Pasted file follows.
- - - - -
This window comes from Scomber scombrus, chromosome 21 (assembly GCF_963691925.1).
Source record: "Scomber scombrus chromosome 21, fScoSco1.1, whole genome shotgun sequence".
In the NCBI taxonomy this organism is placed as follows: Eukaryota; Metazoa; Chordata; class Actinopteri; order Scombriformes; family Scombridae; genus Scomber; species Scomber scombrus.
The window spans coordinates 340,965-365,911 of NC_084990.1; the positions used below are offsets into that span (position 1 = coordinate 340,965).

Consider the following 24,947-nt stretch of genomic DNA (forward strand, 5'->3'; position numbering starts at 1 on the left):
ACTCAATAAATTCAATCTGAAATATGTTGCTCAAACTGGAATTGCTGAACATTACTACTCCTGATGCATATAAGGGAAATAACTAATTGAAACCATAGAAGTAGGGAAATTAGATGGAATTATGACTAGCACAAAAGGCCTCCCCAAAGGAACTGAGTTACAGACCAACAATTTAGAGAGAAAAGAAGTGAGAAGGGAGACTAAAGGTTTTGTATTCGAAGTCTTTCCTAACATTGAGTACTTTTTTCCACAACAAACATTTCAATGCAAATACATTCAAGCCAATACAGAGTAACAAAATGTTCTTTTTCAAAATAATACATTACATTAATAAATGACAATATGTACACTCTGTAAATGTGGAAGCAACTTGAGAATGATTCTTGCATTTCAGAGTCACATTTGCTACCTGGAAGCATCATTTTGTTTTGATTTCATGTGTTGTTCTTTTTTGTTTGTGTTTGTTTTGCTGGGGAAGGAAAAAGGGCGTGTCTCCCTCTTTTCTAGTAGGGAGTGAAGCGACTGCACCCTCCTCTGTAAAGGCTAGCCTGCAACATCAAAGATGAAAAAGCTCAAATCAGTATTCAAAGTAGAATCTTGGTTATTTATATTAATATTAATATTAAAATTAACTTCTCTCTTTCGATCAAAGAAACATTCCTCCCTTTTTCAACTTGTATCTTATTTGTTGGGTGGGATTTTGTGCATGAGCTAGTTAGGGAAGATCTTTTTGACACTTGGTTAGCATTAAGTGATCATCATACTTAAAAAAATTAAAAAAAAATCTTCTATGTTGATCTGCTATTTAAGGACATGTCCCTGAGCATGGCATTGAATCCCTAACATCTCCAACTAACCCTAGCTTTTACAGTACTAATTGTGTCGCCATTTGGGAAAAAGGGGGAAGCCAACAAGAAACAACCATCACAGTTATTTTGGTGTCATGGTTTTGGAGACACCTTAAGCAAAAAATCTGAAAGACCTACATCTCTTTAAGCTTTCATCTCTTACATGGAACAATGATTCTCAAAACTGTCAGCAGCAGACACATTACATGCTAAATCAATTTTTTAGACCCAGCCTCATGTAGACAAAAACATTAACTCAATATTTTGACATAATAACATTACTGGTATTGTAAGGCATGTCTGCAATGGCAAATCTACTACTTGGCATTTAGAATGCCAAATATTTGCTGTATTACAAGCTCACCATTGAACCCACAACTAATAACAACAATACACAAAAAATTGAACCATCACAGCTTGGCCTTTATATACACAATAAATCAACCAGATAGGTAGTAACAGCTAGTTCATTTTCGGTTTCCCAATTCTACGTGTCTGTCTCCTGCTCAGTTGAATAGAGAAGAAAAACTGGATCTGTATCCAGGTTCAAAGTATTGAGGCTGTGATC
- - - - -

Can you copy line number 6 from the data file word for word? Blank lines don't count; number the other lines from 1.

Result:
ACTCAATAAATTCAATCTGAAATATGTTGCTCAAACTGGAATTGCTGAACATTACTACTCCTGATGCATATAAGGGAAATAACTAATTGAAACCATAGAAGTAGGGAAATTAGATGGAATTATGACTAGCACAAAAGGCCTCCCCAAAGGAACTGAGTTACAGACCAACAATTTAGAGAGAAAAGAAGTGAGAAGGGAGACTAAAGGTTTTGTATTCGAAGTCTTTCCTAACATTGAGTACTTTTTTCCACAACAAACATTTCAATGCAAATACATTCAAGCCAATACAGAGTAACAAAATGTTCTTTTTCAAAATAATACATTACATTAATAAATGACAATATGTACACTCTGTAAATGTGGAAGCAACTTGAGAATGATTCTTGCATTTCAGAGTCACATTTGCTACCTGGAAGCATCATTTTGTTTTGATTTCATGTGTTGTTCTTTTTTGTTTGTGTTTGTTTTGCTGGGGAAGGAAAAAGGGCGTGTCTCCCTCTTTTCTAGTAGGGAGTGAAGCGACTGCACCCTCCTCTGTAAAGGCTAGCCTGCAACATCAAAGATGAAAAAGCTCAAATCAGTATTCAAAGTAGAATCTTGGTTATTTATATTAATATTAATATTAAAATTAACTTCTCTCTTTCGATCAAAGAAACATTCCTCCCTTTTTCAACTTGTATCTTATTTGTTGGGTGGGATTTTGTGCATGAGCTAGTTAGGGAAGATCTTTTTGACACTTGGTTAGCATTAAGTGATCATCATACTTAAAAAAATTAAAAAAAAATCTTCTATGTTGATCTGCTATTTAAGGACATGTCCCTGAGCATGGCATTGAATCCCTAACATCTCCAACTAACCCTAGCTTTTACAGTACTAATTGTGTCGCCATTTGGGAAAAAGGGGGAAGCCAACAAGAAACAACCATCACAGTTATTTTGGTGTCATGGTTTTGGAGACACCTTAAGCAAAAAATCTGAAAGACCTACATCTCTTTAAGCTTTCATCTCTTACATGGAACAATGATTCTCAAAACTGTCAGCAGCAGACACATTACATGCTAAATCAATTTTTTAGACCCAGCCTCATGTAGACAAAAACATTAACTCAATATTTTGACATAATAACATTACTGGTATTGTAAGGCATGTCTGCAATGGCAAATCTACTACTTGGCATTTAGAATGCCAAATATTTGCTGTATTACAAGCTCACCATTGAACCCACAACTAATAACAACAATACACAAAAAATTGAACCATCACAGCTTGGCCTTTATATACACAATAAATCAACCAGATAGGTAGTAACAGCTAGTTCATTTTCGGTTTCCCAATTCTACGTGTCTGTCTCCTGCTCAGTTGAATAGAGAAGAAAAACTGGATCTGTATCCAGGTTCAAAGTATTGAGGCTGTGATC